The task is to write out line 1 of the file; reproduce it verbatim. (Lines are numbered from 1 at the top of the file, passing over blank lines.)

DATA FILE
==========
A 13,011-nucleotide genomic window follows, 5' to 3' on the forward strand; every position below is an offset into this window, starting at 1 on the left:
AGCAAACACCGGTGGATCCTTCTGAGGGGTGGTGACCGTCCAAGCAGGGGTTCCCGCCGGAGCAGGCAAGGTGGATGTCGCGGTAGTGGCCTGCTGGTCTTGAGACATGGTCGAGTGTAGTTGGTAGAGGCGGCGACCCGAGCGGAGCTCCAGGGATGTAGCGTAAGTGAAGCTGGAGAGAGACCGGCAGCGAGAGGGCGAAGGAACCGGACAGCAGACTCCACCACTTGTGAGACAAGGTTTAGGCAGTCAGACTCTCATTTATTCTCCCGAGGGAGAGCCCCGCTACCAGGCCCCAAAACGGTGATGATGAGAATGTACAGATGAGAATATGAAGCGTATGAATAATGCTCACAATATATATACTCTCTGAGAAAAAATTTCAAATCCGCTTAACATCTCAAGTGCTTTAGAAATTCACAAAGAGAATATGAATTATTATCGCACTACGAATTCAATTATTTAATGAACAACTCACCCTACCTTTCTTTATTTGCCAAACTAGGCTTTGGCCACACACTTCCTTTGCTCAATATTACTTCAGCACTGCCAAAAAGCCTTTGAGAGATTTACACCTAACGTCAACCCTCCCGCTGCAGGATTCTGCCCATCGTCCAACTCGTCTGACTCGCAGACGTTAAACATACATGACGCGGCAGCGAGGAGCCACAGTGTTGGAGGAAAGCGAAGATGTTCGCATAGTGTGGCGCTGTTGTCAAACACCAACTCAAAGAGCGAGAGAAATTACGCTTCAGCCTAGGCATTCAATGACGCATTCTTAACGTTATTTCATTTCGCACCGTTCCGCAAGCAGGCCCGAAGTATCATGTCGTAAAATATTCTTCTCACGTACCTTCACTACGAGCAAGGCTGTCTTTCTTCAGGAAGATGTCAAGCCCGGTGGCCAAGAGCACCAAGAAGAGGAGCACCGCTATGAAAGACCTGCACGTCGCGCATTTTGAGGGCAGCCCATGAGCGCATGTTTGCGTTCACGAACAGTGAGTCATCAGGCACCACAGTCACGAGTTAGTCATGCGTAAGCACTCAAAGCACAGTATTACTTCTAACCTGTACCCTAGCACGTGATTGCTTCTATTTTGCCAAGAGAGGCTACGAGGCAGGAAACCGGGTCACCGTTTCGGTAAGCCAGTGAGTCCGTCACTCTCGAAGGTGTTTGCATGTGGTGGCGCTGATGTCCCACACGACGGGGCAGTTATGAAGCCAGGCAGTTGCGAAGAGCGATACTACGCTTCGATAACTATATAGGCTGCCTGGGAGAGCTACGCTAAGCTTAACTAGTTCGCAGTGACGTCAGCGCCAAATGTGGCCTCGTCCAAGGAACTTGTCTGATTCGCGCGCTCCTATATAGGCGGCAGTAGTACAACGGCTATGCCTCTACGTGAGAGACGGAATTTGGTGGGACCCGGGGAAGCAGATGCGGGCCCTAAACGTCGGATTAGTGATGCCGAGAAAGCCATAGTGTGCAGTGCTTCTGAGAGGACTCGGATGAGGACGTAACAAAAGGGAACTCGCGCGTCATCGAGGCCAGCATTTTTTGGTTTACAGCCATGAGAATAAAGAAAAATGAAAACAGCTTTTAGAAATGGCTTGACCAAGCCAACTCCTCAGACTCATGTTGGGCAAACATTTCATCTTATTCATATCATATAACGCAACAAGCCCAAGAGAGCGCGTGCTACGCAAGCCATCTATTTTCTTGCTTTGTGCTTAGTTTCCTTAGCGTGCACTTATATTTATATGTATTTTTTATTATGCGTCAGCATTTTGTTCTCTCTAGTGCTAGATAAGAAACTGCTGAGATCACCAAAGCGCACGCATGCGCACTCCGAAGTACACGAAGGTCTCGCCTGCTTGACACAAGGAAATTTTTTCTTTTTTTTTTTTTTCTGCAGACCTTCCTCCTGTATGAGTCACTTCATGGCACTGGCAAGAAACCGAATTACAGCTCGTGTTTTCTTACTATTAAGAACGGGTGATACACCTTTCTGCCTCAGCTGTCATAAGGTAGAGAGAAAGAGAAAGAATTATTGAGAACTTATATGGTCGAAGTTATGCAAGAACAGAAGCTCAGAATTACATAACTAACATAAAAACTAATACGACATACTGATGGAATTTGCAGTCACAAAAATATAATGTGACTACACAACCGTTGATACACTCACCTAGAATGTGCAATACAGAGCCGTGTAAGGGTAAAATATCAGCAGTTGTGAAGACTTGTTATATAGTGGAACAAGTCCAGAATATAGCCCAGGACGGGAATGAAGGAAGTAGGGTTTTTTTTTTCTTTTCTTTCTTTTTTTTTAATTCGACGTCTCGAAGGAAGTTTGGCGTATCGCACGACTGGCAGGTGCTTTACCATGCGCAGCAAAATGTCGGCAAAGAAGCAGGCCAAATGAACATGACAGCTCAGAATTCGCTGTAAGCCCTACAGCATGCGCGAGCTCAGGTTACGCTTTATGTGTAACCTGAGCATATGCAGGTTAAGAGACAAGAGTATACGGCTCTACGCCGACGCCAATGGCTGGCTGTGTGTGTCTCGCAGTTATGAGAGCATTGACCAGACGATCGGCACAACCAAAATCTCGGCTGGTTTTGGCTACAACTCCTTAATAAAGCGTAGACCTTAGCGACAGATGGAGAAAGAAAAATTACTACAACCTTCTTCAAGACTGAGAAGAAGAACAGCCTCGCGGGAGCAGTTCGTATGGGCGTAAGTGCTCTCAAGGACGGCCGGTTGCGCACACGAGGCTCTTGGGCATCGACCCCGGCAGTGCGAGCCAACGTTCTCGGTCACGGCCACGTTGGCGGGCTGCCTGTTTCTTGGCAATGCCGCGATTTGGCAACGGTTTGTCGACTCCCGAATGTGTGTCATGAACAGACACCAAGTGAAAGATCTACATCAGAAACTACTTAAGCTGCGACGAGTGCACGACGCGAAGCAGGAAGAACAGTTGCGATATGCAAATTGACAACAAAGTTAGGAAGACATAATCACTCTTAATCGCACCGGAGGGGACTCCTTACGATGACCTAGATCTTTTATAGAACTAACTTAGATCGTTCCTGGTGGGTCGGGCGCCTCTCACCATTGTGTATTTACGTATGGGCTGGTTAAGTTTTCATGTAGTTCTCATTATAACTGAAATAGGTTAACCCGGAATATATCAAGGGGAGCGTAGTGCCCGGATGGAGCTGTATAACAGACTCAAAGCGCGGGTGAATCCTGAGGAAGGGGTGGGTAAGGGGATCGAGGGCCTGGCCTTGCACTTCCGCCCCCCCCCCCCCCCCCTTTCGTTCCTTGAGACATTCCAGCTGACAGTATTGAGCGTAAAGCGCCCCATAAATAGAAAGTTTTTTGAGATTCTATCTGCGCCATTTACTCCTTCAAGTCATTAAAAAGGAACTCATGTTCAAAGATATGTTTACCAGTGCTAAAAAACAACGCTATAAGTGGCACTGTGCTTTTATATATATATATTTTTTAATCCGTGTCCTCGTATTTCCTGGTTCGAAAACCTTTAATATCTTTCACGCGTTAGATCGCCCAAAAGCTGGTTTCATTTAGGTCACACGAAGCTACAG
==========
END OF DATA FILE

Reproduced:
A 13,011-nucleotide genomic window follows, 5' to 3' on the forward strand; every position below is an offset into this window, starting at 1 on the left: